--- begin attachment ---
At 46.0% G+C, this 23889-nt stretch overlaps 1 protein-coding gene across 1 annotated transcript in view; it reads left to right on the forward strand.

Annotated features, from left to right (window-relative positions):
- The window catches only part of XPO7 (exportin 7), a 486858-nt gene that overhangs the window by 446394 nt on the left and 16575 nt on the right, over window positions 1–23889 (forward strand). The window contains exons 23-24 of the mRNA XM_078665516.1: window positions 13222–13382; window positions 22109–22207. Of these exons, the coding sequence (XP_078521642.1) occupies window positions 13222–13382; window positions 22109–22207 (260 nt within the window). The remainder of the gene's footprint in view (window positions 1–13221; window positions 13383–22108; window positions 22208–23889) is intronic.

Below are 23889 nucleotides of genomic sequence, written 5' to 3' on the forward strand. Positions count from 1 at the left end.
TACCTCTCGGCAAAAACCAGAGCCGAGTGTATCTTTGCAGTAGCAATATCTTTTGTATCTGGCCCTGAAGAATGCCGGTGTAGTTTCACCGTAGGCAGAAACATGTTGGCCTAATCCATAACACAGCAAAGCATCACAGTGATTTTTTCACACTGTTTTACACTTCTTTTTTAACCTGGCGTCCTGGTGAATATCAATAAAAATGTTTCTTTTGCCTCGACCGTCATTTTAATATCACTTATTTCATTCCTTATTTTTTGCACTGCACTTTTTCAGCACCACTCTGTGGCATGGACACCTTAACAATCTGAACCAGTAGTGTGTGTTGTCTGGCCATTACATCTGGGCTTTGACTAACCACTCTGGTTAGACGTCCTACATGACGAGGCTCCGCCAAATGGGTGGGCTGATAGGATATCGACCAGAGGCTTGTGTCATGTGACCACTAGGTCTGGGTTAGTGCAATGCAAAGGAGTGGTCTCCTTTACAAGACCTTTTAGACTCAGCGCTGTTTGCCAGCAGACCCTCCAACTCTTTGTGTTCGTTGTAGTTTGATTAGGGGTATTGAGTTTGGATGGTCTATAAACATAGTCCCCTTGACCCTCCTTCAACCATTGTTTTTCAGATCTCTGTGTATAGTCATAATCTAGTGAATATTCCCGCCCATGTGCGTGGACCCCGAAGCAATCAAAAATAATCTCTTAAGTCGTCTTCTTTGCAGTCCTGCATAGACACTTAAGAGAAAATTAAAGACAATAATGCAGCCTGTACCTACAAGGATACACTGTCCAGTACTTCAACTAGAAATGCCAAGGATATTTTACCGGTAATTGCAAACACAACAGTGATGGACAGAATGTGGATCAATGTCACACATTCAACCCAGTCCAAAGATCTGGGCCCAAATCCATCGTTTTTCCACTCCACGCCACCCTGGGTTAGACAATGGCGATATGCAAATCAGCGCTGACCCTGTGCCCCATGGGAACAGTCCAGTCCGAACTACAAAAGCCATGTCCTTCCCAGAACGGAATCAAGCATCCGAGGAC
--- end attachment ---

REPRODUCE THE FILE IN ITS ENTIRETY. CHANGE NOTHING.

At 46.0% G+C, this 23889-nt stretch overlaps 1 protein-coding gene across 1 annotated transcript in view; it reads left to right on the forward strand.

Annotated features, from left to right (window-relative positions):
- The window catches only part of XPO7 (exportin 7), a 486858-nt gene that overhangs the window by 446394 nt on the left and 16575 nt on the right, over window positions 1–23889 (forward strand). The window contains exons 23-24 of the mRNA XM_078665516.1: window positions 13222–13382; window positions 22109–22207. Of these exons, the coding sequence (XP_078521642.1) occupies window positions 13222–13382; window positions 22109–22207 (260 nt within the window). The remainder of the gene's footprint in view (window positions 1–13221; window positions 13383–22108; window positions 22208–23889) is intronic.

Below are 23889 nucleotides of genomic sequence, written 5' to 3' on the forward strand. Positions count from 1 at the left end.
TACCTCTCGGCAAAAACCAGAGCCGAGTGTATCTTTGCAGTAGCAATATCTTTTGTATCTGGCCCTGAAGAATGCCGGTGTAGTTTCACCGTAGGCAGAAACATGTTGGCCTAATCCATAACACAGCAAAGCATCACAGTGATTTTTTCACACTGTTTTACACTTCTTTTTTAACCTGGCGTCCTGGTGAATATCAATAAAAATGTTTCTTTTGCCTCGACCGTCATTTTAATATCACTTATTTCATTCCTTATTTTTTGCACTGCACTTTTTCAGCACCACTCTGTGGCATGGACACCTTAACAATCTGAACCAGTAGTGTGTGTTGTCTGGCCATTACATCTGGGCTTTGACTAACCACTCTGGTTAGACGTCCTACATGACGAGGCTCCGCCAAATGGGTGGGCTGATAGGATATCGACCAGAGGCTTGTGTCATGTGACCACTAGGTCTGGGTTAGTGCAATGCAAAGGAGTGGTCTCCTTTACAAGACCTTTTAGACTCAGCGCTGTTTGCCAGCAGACCCTCCAACTCTTTGTGTTCGTTGTAGTTTGATTAGGGGTATTGAGTTTGGATGGTCTATAAACATAGTCCCCTTGACCCTCCTTCAACCATTGTTTTTCAGATCTCTGTGTATAGTCATAATCTAGTGAATATTCCCGCCCATGTGCGTGGACCCCGAAGCAATCAAAAATAATCTCTTAAGTCGTCTTCTTTGCAGTCCTGCATAGACACTTAAGAGAAAATTAAAGACAATAATGCAGCCTGTACCTACAAGGATACACTGTCCAGTACTTCAACTAGAAATGCCAAGGATATTTTACCGGTAATTGCAAACACAACAGTGATGGACAGAATGTGGATCAATGTCACACATTCAACCCAGTCCAAAGATCTGGGCCCAAATCCATCGTTTTTCCACTCCACGCCACCCTGGGTTAGACAATGGCGATATGCAAATCAGCGCTGACCCTGTGCCCCATGGGAACAGTCCAGTCCGAACTACAAAAGCCATGTCCTTCCCAGAACGGAATCAAGCATCCGAGGAC